Right dentary and cheek teeth of Heishanlestes changi (IVPP V 7480, holotype)
Symmetrodonts are Mesozoic mammals having lower molars with nearly symmetrical trigonids but lacking talonids. They appear to be stem members of the mammalian clade that led to extant tribosphenic mammals, but the fossil record of symmetrodonts is poor. Here we report a new genus and species of an acute-angled spalacotheriid symmetrodont, Heishanlestes changi, n.gen. and n.sp., represented by well-preserved lower jaws with teeth from the Early Cretaceous of northeastern China. The new mammal has four tightly spaced premolars and three morphological groups of lower molars, in which the ﬁrst molar has an obtuse trigonid angle and the last two molars have a large neomorphic cusp in the center of the trigonid, a feature not seen in other mammals. Heishanlestes appears to be a specialized member of the spalacotheriid subfamily, Spalacolestinae, which is otherwise only known from North America. The animal probably used the premolars to crush its prey before shearing it with the molars.
CLASS MAMMALIA LINNAEUS, 1758
ORDER SYMMETRODONTA SIMPSON, 1925
FAMILY SPALACOTHERIIDAE MARSH, 1887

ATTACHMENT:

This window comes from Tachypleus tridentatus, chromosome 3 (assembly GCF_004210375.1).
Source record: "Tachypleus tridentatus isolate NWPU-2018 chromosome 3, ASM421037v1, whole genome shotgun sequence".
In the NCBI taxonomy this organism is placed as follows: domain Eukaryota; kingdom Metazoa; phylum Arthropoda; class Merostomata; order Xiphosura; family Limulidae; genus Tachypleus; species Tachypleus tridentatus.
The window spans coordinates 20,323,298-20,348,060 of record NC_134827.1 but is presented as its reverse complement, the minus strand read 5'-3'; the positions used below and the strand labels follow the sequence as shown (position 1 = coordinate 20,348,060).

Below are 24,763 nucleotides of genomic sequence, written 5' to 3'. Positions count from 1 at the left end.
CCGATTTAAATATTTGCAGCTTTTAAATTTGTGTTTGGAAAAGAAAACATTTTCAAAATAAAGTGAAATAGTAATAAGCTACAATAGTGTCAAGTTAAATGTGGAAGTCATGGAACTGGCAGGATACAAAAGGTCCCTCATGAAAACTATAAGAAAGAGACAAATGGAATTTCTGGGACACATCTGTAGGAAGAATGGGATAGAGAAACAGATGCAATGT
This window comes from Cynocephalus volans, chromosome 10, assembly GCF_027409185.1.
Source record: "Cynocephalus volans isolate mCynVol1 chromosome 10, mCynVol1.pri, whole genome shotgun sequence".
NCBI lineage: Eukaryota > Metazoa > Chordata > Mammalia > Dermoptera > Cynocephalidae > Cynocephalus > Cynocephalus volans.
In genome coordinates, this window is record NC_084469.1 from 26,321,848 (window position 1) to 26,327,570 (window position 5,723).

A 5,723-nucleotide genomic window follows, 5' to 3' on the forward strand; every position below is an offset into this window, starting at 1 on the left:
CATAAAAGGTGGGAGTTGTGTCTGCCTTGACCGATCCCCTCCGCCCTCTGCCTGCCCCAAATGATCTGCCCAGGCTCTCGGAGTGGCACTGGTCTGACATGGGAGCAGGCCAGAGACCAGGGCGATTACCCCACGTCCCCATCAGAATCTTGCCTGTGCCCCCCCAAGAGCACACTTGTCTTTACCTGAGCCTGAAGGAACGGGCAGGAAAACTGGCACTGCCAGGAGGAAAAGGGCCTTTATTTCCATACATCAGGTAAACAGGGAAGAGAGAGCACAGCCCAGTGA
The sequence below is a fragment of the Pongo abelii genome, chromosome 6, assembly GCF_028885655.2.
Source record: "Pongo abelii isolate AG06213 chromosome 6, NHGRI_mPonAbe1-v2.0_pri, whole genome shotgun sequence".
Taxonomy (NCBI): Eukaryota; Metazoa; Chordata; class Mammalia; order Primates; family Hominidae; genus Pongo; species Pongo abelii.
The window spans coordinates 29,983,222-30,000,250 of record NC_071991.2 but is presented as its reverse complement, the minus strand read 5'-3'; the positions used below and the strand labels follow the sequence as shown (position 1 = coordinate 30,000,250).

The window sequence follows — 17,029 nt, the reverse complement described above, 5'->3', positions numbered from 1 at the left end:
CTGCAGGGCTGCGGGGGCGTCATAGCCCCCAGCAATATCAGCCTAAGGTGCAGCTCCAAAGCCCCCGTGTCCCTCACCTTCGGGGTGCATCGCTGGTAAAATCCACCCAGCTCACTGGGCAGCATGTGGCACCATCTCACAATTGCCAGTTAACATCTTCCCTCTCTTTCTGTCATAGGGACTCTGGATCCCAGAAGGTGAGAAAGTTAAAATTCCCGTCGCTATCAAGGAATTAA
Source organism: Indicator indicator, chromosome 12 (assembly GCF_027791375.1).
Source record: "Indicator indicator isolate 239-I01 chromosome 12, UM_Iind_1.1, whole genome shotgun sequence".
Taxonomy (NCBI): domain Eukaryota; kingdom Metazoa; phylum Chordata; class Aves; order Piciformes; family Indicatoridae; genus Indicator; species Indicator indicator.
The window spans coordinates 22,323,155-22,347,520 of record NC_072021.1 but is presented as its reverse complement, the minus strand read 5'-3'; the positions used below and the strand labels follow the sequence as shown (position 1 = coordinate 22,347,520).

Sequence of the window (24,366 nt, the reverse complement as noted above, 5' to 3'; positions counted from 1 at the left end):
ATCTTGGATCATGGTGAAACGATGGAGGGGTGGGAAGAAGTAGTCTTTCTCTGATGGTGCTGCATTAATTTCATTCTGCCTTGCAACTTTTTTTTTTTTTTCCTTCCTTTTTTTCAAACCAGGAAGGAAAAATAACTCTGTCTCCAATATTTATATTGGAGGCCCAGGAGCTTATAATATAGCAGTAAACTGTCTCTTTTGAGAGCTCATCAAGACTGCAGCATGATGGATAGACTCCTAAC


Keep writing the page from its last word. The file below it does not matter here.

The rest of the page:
SUBFAMILY SPALACOLESTINAE CIFELLI AND MADSEN, 1999
Heishanlestes, new genus
TYPE SPECIES: Heishanlestes changi, n.sp.
DIAGNOSIS: As for the type and only species.
ETYMOLOGY: ‘‘Heishan’’ is the name of the county in northeastern China in which the materials of the type species were collected.
DISTRIBUTION AND AGE: As for the type and only species.
Heishanlestes changi, new species
HOLOTYPE: IVPP V 7480, a nearly complete right dentary containing p1–4, m1–6 (ﬁgs. 1, 3, 4, 5).
REFERRED SPECIMENS: IVPP V 7481, anterior part of a left dentary containing an erupting canine, p1–4, m1 (ﬁgs. 2, 3); IVPP V 7482, anterior part of a left dentary containing p4, m1, and alveolus for p3 (ﬁg. 2).
ETYMOLOGY: ‘‘changi’’ is for Professor Zhenglu Chang, from Liaoning Technical University, for his important contribution to the study of Mesozoic stratigraphy and paleontology of northeastern China during the past 50 years.
Y. -M. Hu, R. C. Fox, Y. Wang and C. Li. 2005. A new spalacotheriid symmetrodont from the Early Cretaceous of Northeastern China. American Museum Novitates 3475:1-20 DOI: 10.1206/0003-0082(2005)475[0001:ANSSFT]2.0.CO;2